If you listen carefully, you can hear it. It is a sound that gurgles about every time a major piece of legislation is passed via referendum. It is a shameful noise, filling all those who hear it with a sense of disappointment, regret and pathetic sadness.
It is, of course, the sound of lawmakers abdicating their responsibilities as elected representatives, hiding in the corner, unwilling to act to fix the fundamentally flawed laws that the people voted for.
You might not think such an amorphous thing would have a sound, but believe it or not, it does. Eerily enough, that unwelcome, exasperated regurgitation of powerlessness this year sounds like the voice of incoming Senate Minority Leader Troy Jackson.
“Many people in this state may feel that is not something that should be in there. But that is what was voted on by the people of the state of Maine,” says Jackson, referring to the tip credit portion of the new minimum wage law. “Win or lose, you have to honor the people’s vote.”
Jackson has been making statements that effectively throw cold water on the idea of changing anything that was passed by referendum this year, no matter how disastrous to the Maine economy.
It doesn’t matter that most Democratic leaders and legislators agree with their Republican counterparts in recognizing the economically suicidal prospects of having the second highest tax rate in the country. It doesn’t matter that those same Democrats and Republicans almost universally agree that the removal of the tip credit is an idiotic idea that will do tremendous damage to the workers in the restaurant industry.
No, what matters is that elected representatives refuse to legislate, because (supposedly) “the people have spoken.”
Of course, lawmakers have never been shy about ignoring directives passed by referendum, which is why they have never met the 55 percent funding obligation to public schools.
But confronting the people and saying, “I realize you voted for this, but it is a bad law,” or at the very least “it has a lot of bad parts that need to be fixed,” that is a bridge too far.
Let’s be real here for a minute.
Referendums are, as I’ve said several times this year already, one of the most tremendously awful ways to make law. They boil down complex issues to mindless, inaccurate, misleading soundbites and 30-second ads.
They reduce the lawmaking process, which should include robust investigation, research, debate, compromise, and revision to a political game of rhetoric. Whoever has the simpler, easier, more emotional argument always wins, regardless of whether the idea makes any sense at all.
The notion that “the people have spoken” is preposterous. What, for example, did the people say in voting for Question 4? Were they saying “help poor people,” or were they making a detailed, nuanced statement about the importance of eliminating the tip credit?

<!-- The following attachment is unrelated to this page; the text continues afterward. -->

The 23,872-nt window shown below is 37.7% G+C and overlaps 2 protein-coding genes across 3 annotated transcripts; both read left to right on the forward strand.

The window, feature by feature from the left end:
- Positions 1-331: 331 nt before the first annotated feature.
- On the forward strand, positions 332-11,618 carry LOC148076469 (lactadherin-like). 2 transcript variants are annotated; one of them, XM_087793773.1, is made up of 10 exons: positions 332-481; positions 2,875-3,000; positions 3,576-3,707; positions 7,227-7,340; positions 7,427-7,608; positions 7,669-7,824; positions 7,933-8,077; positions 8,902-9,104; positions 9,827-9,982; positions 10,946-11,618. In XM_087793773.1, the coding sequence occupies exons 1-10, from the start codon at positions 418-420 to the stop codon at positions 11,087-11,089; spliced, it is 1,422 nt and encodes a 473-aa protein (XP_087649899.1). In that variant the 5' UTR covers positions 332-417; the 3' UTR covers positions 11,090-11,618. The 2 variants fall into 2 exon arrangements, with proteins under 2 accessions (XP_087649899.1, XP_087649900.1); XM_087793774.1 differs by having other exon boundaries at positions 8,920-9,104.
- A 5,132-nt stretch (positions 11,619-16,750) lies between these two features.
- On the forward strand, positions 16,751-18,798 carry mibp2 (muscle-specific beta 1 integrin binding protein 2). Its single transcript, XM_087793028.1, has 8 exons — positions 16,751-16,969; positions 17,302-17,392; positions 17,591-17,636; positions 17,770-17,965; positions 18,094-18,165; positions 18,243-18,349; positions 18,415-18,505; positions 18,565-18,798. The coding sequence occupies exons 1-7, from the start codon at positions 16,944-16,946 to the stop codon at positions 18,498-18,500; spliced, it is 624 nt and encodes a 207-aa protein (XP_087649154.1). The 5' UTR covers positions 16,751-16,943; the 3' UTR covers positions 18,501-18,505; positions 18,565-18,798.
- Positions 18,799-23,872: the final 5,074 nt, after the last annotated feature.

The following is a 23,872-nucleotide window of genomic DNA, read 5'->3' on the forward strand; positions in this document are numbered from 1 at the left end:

What were people saying in voting for Question 2? Were they saying, “I like kids and want education to be better,” or were they giving their stamp of approval to a complex funding mechanism and endorsing the notion that money equals educational quality?
People vote for questions for a variety of reasons. Many of them informed, many less so. Many are responsive to the quick arguments made on a handful of television ads, and others cast their vote after deeply researching the question.
Indeed, many undoubtedly said to themselves, “This question is flawed and I hope they change parts of it, but some of it is important enough to me to vote for.” Where is that measured in the vote tallies?
Interpreting voter intent from the results of incredibly complex referendums is virtually impossible.
Besides, are these votes truly a reflection of voter will? Question 2, for instance, had a robust, incredibly well funded campaign advocating for it, and virtually nothing in opposition.
Did “the people” even get presented a case on each side that would allow them to make a fully informed, intelligent decision?
Even without that, Question 2 passed by a razor-thin margin. What does that tell us about what “the people” really think? Your guess is as good as mine.
Failing to admit that the people made an ill-informed, poor choice and that their decision needs to be repealed or fixed is an abdication of one’s duty as a public figure.
The voters have never been shy about overruling or changing law made by the Legislature. The same should hold true in reverse.
When the people are wrong, say so. And do something about it.